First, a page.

Is 6-8 Glasses of water a day enough? 07/26/2010
We bathe in it, swim in it, get some of our food from it and, most importantly, we drink it. Our beautiful planet is comprised of 70% of water. We literately cannot live without it and, in fact, we cannot live more than one week without it.
Model Marteen Cleary
Water, our most primal and restorative commodity is a healing, comforting and spiritual energy drink. We love water! We are drawn to oceans for clarity; we bathe in hot springs to alleviate illness and to restore health. We play in it, and travel great distances to spend our leisure time around it. We build homes around water and pay significantly more to be able to gaze out a window and be soothed by its beauty.
Despite our knowledge of the benefits of water and its abundance, many of us are dehydrated and don’t know it! According to Dr. Batmanghelidj, author of Your Body’s Many Cries For Water, the body is 25% solid matter, the rest is water. 85% of brain tissue and muscle is water, the liver is 82% water and the bones are 22% water. A mere 5% drop in water levels in the body causes 25 – 30% loss of energy. Mild dehydration can cause metabolism to slow down by 3%. A 2% drop in fluid levels can cause fuzzy, short-term memory. A 15% drop is enough to cause death!
Water is the avenue on which nutrients and wastes travel. It is required in abundance for the kidneys to regulate and for the bowel to eliminate. Insufficient amounts of water leads to health problems. The body is designed to use water to help pump volumes of blood throughout our arteries, helps chemical messengers communicate and to keep hormones working properly.
Water is essential to every function in the body. Water helps fluids carry electrical charges for cell communication. Fluid helps transport nutrients from the foods we eat to where it is needed in the body whether to an organ or to allow for our hormones to function properly. Water also takes the metabolic wastes, toxins and free radicals out of the body through the process of elimination by binding to molecules within the fluid. Water regulates temperature, keeps platelets from sticking, insulates and cushions our organs and glands from physical blows such as from sports and lubricates our joints and bones. Essentially, water has the ability to allow our body to repair, restore and heal.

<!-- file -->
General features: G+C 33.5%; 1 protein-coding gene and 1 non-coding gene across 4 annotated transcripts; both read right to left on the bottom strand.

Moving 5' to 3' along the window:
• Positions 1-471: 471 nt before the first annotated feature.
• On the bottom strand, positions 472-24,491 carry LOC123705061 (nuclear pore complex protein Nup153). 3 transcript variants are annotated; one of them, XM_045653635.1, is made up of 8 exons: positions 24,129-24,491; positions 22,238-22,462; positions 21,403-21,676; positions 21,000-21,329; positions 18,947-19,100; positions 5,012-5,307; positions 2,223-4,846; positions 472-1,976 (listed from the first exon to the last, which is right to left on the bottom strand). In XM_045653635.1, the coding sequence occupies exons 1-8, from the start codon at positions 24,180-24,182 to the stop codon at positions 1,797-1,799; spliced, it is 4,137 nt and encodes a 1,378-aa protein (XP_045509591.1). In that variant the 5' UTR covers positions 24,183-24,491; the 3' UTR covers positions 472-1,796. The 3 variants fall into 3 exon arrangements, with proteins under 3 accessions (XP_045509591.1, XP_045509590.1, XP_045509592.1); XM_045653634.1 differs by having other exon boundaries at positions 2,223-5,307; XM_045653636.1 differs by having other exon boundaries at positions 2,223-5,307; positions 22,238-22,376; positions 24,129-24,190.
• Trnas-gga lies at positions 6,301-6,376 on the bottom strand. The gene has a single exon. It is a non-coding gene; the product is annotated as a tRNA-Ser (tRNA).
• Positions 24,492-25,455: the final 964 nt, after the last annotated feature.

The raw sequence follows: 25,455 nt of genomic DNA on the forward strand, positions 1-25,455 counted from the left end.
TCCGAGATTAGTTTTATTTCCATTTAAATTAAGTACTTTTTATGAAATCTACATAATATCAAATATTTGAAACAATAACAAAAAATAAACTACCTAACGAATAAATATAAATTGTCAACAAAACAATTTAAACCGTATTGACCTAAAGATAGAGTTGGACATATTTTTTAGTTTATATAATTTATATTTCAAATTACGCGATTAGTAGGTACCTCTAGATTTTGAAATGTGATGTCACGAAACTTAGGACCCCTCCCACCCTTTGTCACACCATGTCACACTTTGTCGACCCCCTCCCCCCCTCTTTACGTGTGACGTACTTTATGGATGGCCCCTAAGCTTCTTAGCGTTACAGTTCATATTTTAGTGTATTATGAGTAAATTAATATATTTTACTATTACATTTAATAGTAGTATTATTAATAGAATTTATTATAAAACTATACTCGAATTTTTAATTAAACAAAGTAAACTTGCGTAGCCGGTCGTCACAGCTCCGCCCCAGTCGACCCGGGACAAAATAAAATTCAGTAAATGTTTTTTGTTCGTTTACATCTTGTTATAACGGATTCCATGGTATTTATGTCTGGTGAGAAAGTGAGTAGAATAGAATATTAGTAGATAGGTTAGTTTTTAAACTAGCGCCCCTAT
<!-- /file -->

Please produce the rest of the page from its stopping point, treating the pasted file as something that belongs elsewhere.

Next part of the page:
If proper hydration can actually aid in wellness, why is it that we insist on a state of dehydration? Could there possibly be an emotional connection to water? Masaru Emoto, a Japanese researcher, has spent his life connecting the emotional energy of water and our physical well-being. Photographing and analyzing crystals of frozen water helped him prove that negative energy affects our chemical make-up and a simple prayer of healing can physically manipulate one’s metabolic structure to one of health and vitality.
If water can alleviate many physical ailments and can actually increase vitality, why do we stay in a dehydrated state? Emotionally there is a subconscious internal conflict of feeling “high and dry.” Perhaps the aversion to water (or liquids in general) may be attributed to the feelings of lifelong imminent calamity stemming from a childhood perception of a dysfunctional family unit. Could it be that an unpredictable unstable family unit has left one feeling like they don’t have what it takes to handle the situation like a fish out of water?